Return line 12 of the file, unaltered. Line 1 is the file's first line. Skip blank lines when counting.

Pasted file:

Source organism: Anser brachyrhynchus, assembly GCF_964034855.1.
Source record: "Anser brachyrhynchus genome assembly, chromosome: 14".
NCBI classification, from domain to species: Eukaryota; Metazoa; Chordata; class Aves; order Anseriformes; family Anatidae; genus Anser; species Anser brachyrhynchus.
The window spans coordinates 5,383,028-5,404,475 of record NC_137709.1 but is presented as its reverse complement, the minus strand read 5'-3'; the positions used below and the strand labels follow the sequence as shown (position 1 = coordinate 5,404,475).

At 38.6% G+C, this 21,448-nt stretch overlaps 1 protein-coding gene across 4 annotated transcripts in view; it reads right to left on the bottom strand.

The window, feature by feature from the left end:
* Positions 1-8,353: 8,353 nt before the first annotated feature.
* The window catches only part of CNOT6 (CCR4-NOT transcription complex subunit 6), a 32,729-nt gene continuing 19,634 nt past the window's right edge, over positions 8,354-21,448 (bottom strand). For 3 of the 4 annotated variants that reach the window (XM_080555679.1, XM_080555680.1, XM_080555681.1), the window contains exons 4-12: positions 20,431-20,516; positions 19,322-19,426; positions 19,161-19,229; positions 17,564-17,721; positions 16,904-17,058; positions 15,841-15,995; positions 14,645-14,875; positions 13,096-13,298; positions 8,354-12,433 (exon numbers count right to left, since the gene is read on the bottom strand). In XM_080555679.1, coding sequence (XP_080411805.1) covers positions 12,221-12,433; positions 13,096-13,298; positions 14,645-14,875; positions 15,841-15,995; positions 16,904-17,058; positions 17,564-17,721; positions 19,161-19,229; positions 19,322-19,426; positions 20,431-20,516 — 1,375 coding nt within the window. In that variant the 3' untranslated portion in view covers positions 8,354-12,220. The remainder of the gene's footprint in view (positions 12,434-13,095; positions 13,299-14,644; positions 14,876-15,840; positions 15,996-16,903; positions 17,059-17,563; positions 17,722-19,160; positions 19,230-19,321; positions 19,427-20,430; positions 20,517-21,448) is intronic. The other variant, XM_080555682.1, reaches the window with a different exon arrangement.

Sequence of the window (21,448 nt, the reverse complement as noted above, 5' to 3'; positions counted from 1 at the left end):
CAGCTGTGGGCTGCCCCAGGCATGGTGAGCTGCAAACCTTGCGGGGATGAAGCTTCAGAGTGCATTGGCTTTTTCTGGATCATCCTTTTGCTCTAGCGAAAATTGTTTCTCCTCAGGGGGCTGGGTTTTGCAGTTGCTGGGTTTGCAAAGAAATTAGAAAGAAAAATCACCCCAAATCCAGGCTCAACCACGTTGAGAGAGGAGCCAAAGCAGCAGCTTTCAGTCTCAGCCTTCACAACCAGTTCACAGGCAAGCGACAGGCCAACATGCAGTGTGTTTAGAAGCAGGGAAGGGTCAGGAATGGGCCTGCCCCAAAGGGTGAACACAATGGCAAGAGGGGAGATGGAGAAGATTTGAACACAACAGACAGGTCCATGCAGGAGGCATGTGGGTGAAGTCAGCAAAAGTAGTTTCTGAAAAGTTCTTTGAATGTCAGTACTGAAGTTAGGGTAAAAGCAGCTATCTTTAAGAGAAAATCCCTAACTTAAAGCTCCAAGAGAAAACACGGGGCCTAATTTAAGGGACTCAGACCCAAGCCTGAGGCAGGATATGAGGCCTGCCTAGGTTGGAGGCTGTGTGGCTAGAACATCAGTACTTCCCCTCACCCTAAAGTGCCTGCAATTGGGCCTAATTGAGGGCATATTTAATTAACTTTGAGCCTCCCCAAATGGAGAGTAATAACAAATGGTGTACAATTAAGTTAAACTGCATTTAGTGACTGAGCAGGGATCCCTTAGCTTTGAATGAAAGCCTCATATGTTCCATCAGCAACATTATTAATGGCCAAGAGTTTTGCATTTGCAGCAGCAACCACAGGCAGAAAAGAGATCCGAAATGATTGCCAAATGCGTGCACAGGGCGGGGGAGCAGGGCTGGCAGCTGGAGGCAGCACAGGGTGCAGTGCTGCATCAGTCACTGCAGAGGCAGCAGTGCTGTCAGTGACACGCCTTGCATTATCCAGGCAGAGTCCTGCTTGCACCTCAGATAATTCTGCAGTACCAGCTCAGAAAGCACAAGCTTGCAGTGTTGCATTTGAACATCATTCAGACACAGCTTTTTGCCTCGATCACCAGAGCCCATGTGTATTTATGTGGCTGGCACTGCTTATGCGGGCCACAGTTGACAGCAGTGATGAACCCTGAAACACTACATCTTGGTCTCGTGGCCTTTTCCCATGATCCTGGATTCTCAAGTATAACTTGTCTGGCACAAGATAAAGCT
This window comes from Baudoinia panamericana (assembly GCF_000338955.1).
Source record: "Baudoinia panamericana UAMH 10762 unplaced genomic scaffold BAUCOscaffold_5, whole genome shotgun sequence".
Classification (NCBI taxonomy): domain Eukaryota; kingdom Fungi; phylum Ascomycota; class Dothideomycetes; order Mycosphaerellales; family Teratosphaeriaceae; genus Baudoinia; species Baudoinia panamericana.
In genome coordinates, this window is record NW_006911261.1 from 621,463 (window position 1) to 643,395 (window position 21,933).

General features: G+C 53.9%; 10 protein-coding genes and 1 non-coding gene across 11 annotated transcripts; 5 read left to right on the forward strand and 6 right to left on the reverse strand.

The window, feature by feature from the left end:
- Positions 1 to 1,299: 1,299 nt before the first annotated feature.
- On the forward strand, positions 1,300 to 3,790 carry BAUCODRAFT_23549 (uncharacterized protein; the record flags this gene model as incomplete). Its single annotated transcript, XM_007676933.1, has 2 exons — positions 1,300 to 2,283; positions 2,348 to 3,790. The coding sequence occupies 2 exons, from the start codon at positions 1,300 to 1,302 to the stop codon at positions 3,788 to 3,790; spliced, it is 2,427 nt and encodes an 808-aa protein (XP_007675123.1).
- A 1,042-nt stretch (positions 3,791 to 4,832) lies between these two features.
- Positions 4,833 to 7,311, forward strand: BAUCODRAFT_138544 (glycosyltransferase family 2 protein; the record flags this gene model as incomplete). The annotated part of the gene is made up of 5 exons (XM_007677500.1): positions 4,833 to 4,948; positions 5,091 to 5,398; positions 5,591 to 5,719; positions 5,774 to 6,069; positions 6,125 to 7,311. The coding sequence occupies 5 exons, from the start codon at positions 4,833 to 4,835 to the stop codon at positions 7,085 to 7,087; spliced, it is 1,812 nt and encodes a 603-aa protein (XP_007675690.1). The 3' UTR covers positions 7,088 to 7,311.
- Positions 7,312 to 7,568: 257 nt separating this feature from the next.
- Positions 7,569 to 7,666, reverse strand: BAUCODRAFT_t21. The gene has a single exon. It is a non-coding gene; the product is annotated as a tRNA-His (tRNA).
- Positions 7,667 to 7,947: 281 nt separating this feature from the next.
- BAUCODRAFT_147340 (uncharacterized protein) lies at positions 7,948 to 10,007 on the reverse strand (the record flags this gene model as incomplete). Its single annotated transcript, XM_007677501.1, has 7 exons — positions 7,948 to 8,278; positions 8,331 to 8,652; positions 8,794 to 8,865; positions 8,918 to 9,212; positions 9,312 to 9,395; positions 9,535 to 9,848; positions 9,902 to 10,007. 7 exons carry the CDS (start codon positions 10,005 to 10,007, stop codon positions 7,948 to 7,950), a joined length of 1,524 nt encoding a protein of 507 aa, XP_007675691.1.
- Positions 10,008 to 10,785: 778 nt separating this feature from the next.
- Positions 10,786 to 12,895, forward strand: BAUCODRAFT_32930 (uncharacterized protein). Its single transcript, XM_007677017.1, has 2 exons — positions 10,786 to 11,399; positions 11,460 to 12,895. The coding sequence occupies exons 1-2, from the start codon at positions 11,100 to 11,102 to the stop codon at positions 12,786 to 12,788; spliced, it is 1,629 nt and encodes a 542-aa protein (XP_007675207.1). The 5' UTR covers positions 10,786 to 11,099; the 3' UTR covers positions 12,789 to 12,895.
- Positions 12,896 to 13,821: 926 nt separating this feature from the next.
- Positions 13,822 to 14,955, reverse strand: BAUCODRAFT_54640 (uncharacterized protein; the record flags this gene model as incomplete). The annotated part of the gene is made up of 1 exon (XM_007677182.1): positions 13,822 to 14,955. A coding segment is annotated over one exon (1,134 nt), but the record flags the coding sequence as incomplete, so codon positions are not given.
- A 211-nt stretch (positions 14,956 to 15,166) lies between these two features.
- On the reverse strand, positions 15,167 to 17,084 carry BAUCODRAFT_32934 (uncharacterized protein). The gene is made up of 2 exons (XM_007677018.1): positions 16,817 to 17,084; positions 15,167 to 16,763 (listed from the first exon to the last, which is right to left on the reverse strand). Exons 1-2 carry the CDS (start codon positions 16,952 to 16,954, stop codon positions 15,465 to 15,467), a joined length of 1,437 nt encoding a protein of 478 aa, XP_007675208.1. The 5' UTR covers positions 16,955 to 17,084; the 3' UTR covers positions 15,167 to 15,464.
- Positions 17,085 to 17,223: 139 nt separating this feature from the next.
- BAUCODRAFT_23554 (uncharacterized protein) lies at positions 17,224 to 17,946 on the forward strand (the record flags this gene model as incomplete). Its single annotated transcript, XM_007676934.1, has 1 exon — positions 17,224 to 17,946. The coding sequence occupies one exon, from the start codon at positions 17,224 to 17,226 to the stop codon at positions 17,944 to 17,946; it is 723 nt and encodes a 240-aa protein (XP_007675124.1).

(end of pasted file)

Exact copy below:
Source record: "Baudoinia panamericana UAMH 10762 unplaced genomic scaffold BAUCOscaffold_5, whole genome shotgun sequence".